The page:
On the Commutecast this week, I talked about how Gerg Gigerenzer and colleagues have shown that a simple algorithm can out-perform a complex one in predicting future events (PDF). It’s not just that getting the information is expensive — whether you are hunting it down or finding it, collecting data costs you effort and often resources. It’s that even where data collection is free, having a more complex model produces worse predictions.
J. Scott Armstrong and Kesten Green have discussed this in the forecasting field. Simple (but not simplistic) models often outperform their more statistically complex cousins. You simply get worse predictions using more complexity.
The simple is better proponents point out that businesses often get complex forecasting models done, with obtuse and opaque statistics that are barely understood by the forecasters, because they want need to absolve themselves of accountability for their decisions. “Hey, it’s not my fault that it didn’t turn out!” they say. “I used this massively complex forecasting model and it failed.”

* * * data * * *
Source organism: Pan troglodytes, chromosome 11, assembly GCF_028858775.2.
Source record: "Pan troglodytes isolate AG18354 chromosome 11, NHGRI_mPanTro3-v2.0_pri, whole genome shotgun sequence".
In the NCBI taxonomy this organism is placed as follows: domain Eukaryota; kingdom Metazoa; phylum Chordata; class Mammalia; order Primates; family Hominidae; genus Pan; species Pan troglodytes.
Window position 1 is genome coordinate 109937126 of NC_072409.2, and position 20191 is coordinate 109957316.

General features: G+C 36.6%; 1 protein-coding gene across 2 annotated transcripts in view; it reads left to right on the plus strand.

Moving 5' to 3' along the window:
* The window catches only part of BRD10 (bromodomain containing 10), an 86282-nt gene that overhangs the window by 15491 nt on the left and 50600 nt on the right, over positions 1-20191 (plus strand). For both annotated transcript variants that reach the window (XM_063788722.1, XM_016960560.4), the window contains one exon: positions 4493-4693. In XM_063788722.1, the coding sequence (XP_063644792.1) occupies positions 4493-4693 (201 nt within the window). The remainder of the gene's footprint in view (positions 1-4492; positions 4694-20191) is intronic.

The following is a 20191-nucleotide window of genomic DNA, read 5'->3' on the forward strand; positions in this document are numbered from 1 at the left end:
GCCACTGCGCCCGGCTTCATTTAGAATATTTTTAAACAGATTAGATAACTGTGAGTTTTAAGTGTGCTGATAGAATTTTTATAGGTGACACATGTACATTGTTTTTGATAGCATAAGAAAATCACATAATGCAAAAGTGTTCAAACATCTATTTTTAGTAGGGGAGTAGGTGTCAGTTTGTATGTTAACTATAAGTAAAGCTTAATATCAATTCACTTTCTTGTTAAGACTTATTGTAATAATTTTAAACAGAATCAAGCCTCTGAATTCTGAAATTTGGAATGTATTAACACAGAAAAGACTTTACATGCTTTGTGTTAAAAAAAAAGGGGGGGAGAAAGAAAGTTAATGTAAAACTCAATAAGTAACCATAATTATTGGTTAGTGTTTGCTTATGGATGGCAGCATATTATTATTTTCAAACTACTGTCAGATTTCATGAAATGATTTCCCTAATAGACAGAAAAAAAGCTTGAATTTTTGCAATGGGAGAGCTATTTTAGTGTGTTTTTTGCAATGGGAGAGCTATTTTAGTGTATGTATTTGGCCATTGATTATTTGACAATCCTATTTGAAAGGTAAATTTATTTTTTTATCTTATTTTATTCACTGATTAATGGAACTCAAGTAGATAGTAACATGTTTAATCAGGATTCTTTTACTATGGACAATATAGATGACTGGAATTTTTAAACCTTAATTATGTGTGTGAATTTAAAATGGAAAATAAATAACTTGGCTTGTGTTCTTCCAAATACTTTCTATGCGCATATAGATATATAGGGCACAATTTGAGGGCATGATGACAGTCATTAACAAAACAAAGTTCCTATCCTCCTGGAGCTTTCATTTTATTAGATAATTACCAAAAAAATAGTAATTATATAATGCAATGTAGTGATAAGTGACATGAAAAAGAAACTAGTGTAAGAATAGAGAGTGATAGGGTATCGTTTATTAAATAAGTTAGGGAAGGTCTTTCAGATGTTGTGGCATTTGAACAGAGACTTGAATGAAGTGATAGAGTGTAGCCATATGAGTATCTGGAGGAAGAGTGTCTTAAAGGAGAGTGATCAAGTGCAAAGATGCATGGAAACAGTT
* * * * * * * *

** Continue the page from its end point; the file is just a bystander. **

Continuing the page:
All too often, managers want to get rid of the uncertainty in their decisions. That’s not decision-making: it’s wishing for childhood. If we didn’t have uncertainty we wouldn’t need to make decisions. Everything has some level of uncertainty. Even things like walking down the street. There is always a real chance that you will trip on your own feet or that your legs will give out suddenly. Ask any elderly person. We think that things can be “sure things” but they can’t.
If you want to have the management job, you have to live with uncertainty in the results. The greater the uncertainty, the greater the reward, of course, if things pan out.
Bosses want things to always work out. They expect zero uncertainty, no need to replan or reconfigure for success.
No, let’s make that “bad bosses” and “poor performing managers” expect zero uncertainty. Real high-level managers understand and deal with uncertainty.
Image credit: “Football men exercising, Harvard”, Bain News Service, ca. 1910. Library of Congress (USA) collection